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Canada’s potato storage holdings as of June 1 were down 14.4 per cent — or just over 2.8 million hundredweight — from the year before, according to figures from the United Potato Growers of Canada (UPGC).

Kevin MacIsaac, UPGC general manager, says it’s the result of good demand in the fresh, chip and french fry categories in recent months.

“The market has been active,” he says. “It has helped move the pile down substantially compared to where the pile was a year ago. Quality has been good as well, and that always help move product.”

The low Canadian dollar has meant continued strong demand for processing potatoes south of the border, and exports to the U.S. have been up this year. Domestic consumption of processed potato products has also risen in recent months, MacIsaac says, largely due to the marketing efforts of quick service restaurants. He points to the move by McDonald’s to offer all-day breakfasts in the U.S. and Canada, which has led to a surge in its sales of hash browns in both countries.

MacIsaac says the supply situation paints a promising picture for table potatoes, which have already seen good prices for much of the winter and spring. “Barring something else in the industry happening, price is likely on the move up,” he says.

MacIsaac anticipates continued strong demand for fresh into the summer months. A wet spring in many parts of both countries caused significant delays in planting and has hampered the crop in some areas, which will likely delay the appearance of early potatoes on the market.

“We’re not going to have a big volume of new crop coming on early,” MacIsaac says. “This will even put some more pressure on the available product that’s left.”

It’s a different supply picture for seed potatoes, as storage holdings at the beginning of June were up substantially from the year before. MacIsaac says because of planting delays in many areas, the UPGC suspects it could be case of numerous seed potato lots having been sold but not moving out of the warehouse by June 1.

WHILE THE overall number of potatoes in storage is down in Canada, it’s a much different picture in the United States. Figures released by the U.S. Department of Agriculture (USDA) in June indicated storage holdings were up eight per cent from the same time the previous year.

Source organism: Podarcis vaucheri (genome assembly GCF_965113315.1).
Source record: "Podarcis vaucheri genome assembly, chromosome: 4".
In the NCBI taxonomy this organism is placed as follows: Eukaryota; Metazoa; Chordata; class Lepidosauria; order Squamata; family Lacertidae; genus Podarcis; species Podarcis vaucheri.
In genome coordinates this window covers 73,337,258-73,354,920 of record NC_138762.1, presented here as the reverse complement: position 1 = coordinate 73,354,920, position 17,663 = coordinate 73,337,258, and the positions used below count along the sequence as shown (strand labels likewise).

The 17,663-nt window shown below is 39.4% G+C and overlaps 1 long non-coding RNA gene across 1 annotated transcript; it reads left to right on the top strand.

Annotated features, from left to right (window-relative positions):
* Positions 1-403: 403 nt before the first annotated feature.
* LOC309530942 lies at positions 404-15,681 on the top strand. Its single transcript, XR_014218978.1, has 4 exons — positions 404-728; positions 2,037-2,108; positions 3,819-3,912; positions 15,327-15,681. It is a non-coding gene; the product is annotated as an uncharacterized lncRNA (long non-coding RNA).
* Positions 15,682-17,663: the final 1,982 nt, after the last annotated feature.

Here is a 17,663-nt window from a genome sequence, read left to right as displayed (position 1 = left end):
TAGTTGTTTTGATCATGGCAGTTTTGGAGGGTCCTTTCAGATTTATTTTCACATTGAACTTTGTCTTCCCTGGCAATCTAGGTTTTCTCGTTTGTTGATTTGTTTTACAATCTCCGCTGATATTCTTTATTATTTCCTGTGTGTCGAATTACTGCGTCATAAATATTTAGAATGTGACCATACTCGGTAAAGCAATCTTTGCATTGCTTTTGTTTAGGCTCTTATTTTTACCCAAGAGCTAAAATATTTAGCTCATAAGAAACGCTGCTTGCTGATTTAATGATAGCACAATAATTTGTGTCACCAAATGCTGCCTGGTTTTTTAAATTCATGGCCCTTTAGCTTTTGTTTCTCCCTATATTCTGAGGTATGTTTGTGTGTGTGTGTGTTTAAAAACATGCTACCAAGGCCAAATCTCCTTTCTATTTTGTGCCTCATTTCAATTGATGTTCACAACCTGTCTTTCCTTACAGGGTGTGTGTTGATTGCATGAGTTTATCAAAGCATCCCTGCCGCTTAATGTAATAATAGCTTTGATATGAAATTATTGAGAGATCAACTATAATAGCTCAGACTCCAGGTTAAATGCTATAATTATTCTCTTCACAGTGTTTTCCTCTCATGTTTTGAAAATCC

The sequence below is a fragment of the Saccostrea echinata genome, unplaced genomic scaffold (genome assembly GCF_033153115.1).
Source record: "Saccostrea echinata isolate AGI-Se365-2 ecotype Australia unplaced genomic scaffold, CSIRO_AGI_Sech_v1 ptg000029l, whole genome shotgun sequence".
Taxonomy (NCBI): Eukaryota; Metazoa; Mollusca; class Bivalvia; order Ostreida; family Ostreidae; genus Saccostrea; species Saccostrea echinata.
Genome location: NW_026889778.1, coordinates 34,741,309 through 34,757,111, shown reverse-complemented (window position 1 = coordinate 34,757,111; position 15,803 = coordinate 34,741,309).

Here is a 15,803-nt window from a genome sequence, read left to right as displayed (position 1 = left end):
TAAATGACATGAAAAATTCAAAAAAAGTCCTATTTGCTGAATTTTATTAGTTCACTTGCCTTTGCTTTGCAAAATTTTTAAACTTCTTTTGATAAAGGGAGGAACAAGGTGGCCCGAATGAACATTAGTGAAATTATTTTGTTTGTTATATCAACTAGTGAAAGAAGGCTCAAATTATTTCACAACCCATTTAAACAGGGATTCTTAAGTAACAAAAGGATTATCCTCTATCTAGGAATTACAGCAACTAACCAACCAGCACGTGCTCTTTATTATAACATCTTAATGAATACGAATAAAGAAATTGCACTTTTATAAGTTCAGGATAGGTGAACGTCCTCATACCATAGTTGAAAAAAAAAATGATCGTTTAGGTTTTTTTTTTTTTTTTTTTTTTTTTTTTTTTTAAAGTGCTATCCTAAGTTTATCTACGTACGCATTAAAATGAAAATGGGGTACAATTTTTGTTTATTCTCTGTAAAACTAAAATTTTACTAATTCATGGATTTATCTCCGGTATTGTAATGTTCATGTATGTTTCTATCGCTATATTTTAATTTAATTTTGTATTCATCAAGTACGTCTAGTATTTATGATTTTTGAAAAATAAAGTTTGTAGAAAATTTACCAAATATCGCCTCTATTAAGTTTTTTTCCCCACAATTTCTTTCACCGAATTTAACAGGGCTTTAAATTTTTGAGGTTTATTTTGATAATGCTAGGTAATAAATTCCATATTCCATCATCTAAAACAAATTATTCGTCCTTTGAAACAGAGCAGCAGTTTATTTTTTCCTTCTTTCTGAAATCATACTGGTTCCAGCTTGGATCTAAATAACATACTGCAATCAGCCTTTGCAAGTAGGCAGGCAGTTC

USDA figures show that as of June 1, the 13 major potato states held 55.5 million hundredweight of potatoes in storage, exceeding the June 1, 2016 inventory by 4.2 million hundredweight.

ANNUAL FROZEN potato product production capacity in North America is expected to rise by at least 620 million kilograms between 2014 and 2020, according to Bruce Huffaker of the North American Potato Market News. That’s an increase of 9.6 per cent over six years.

This projected growth follows an extended period of relatively stable capacity and raw product usage, notes Huffaker, adding that frozen potato product industry in North America is expanding in the hopes of capturing more export business with overseas markets.

MacIsaac says the Canadian potato industry is welcoming this expansion in the processing sector after an extended period of relatively stagnant growth.

“Announcements have been made in terms of increasing capacity in the last year or so, and we haven’t seen that a lot over the previous five years,” he says. “There was a point in time when plant owners would say maybe we’re going to move capacity out of Canada, but now that’s totally changed. It’s mostly due to our currency level but also the quality of potatoes grown in Canada has improved tremendously.”

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